London Tony Blair announced his resignation Thursday in a poignant - almost apologetic - speech to the nation, thanking his compatriots for his successes during more than a decade as prime minister, and seeking understanding for leading Britain into an unpopular war in Iraq.
Blair's June 27 departure means the mantle will likely pass to Gordon Brown, the rumpled architect of Britain's economic prosperity. Pilloried for everything from his dandruff to his alleged ruthlessness, Brown has long waited for the chance to emerge from Blair's shadow.
Blair won three straight terms as prime minister by banking on his common touch - a style that served him well as he returned to the northern England political club where he announced his campaign for Labour Party leader 13 years ago.
Visibly emotional, he struggled to keep smiling and offered a response to critics who have lambasted him for dragging Britain into the Iraq debacle.
"Hand on heart, I did what I thought was right," Blair told cheering and often tearful supporters. "I may have been wrong, but that's your call. But believe one thing if nothing else: I did what I thought was right for our country."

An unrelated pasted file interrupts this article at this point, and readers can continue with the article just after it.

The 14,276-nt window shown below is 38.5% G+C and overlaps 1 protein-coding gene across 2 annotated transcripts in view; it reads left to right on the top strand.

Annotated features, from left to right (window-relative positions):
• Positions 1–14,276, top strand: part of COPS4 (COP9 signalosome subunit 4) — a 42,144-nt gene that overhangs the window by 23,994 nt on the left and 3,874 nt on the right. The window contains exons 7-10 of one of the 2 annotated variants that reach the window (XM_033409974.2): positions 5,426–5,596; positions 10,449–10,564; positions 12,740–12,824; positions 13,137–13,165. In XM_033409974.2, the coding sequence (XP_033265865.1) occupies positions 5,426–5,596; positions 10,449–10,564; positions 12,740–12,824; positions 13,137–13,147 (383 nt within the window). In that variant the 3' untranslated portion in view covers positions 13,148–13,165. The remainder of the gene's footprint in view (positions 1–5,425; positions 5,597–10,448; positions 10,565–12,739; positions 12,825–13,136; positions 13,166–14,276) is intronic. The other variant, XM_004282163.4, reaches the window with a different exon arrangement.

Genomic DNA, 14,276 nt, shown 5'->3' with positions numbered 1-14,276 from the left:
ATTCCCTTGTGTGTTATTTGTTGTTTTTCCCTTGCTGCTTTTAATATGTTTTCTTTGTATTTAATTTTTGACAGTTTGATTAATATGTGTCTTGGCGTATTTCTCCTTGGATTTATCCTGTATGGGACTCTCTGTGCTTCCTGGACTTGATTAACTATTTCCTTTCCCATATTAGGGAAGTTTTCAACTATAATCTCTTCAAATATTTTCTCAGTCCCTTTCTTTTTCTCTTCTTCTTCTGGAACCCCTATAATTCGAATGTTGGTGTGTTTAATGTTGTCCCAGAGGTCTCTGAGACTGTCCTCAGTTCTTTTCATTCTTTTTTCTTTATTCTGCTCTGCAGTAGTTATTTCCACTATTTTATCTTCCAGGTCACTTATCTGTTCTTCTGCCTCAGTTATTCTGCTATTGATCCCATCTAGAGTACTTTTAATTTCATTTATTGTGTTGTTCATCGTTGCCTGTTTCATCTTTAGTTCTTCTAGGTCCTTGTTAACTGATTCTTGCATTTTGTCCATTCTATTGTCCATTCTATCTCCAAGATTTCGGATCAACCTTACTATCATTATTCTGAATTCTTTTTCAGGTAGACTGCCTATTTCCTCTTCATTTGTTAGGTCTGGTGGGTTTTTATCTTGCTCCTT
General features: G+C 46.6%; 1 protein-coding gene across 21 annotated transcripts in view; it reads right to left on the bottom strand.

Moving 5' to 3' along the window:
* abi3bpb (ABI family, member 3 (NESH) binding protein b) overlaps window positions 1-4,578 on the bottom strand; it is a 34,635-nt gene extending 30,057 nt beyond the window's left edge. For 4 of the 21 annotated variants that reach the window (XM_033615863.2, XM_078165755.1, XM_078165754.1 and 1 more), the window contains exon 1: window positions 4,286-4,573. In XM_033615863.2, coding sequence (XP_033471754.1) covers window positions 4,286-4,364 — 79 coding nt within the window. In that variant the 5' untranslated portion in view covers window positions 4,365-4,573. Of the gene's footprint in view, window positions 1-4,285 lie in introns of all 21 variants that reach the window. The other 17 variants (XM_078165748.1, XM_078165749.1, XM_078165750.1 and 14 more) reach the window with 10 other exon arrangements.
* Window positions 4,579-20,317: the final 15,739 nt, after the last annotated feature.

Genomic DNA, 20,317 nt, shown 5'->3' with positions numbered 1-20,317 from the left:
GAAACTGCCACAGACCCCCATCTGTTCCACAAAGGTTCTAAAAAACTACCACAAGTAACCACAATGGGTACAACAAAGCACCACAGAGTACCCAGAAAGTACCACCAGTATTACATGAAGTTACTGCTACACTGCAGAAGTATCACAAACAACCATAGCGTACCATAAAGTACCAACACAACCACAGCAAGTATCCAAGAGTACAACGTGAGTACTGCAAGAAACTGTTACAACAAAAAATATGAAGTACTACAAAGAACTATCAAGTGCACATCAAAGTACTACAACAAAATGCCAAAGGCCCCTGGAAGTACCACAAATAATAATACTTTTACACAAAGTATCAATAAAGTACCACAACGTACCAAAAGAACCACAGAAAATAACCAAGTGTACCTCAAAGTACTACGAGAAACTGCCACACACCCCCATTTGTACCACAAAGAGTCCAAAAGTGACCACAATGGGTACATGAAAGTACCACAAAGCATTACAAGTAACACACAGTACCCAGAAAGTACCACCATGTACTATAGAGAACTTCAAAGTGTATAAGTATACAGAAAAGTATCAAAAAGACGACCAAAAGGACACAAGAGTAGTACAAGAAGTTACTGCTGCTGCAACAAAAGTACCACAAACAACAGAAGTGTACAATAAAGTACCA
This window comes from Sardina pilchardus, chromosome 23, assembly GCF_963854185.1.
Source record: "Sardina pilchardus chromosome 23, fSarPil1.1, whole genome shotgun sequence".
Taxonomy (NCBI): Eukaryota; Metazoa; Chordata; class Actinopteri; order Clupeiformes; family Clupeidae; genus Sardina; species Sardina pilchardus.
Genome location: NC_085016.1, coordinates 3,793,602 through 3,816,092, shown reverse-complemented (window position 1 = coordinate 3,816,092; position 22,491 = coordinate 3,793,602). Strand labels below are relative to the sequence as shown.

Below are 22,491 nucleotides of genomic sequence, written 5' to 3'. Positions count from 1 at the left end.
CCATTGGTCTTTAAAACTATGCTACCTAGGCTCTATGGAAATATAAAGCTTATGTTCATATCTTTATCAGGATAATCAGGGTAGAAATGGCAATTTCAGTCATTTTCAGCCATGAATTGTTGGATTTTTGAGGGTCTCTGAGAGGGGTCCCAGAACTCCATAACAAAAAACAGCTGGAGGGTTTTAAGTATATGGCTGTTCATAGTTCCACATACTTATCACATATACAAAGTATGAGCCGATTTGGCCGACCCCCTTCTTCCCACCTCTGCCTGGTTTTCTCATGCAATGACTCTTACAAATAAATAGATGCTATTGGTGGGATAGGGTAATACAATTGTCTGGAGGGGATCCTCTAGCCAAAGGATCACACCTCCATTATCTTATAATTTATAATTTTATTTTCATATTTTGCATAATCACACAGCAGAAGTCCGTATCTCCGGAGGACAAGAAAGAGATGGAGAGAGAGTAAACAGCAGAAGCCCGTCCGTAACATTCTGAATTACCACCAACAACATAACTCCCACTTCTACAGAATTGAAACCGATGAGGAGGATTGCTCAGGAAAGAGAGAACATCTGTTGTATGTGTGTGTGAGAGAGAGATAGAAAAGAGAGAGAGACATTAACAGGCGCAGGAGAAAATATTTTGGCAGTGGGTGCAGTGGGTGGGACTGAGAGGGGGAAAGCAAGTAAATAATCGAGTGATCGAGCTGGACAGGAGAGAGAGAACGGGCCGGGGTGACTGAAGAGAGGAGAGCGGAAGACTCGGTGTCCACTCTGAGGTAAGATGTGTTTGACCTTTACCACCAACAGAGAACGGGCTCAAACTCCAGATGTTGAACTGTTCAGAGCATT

A pivotal moment in his decadelong reign came on Sept. 11, 2001, Blair said as he defended his stalwart relationship with the United States. Standing shoulder-to-shoulder with America earned him the admiration of two presidents.
President Bush described Blair as "a man who kept his word, which sometimes is rare in the political circles I run in." Bill Clinton praised Blair for taking the lead on climate change, debt relief for poor nations and aid for Africa, and for bringing peace in Northern Ireland and Kosovo.
In Blair's wake comes Brown, the prime minister's partner in pushing the Labour Party toward the center. Though Brown is expected to easily win election as the party's leader and become the next prime minister, Blair has stopped just short of an open endorsement.
With Blair wounded by criticism of the Iraq war, the two men stuck together during the 2005 election campaign, at one point famously facing the cameras and eating ice cream. But the camaraderie sometimes seemed forced even though they rarely disagreed on the issues in public.
On one occasion as he sat beside Blair during that campaign, Brown was asked whether he would have done the same as the prime minister over Iraq. There was a long pause before Brown said, "Yes."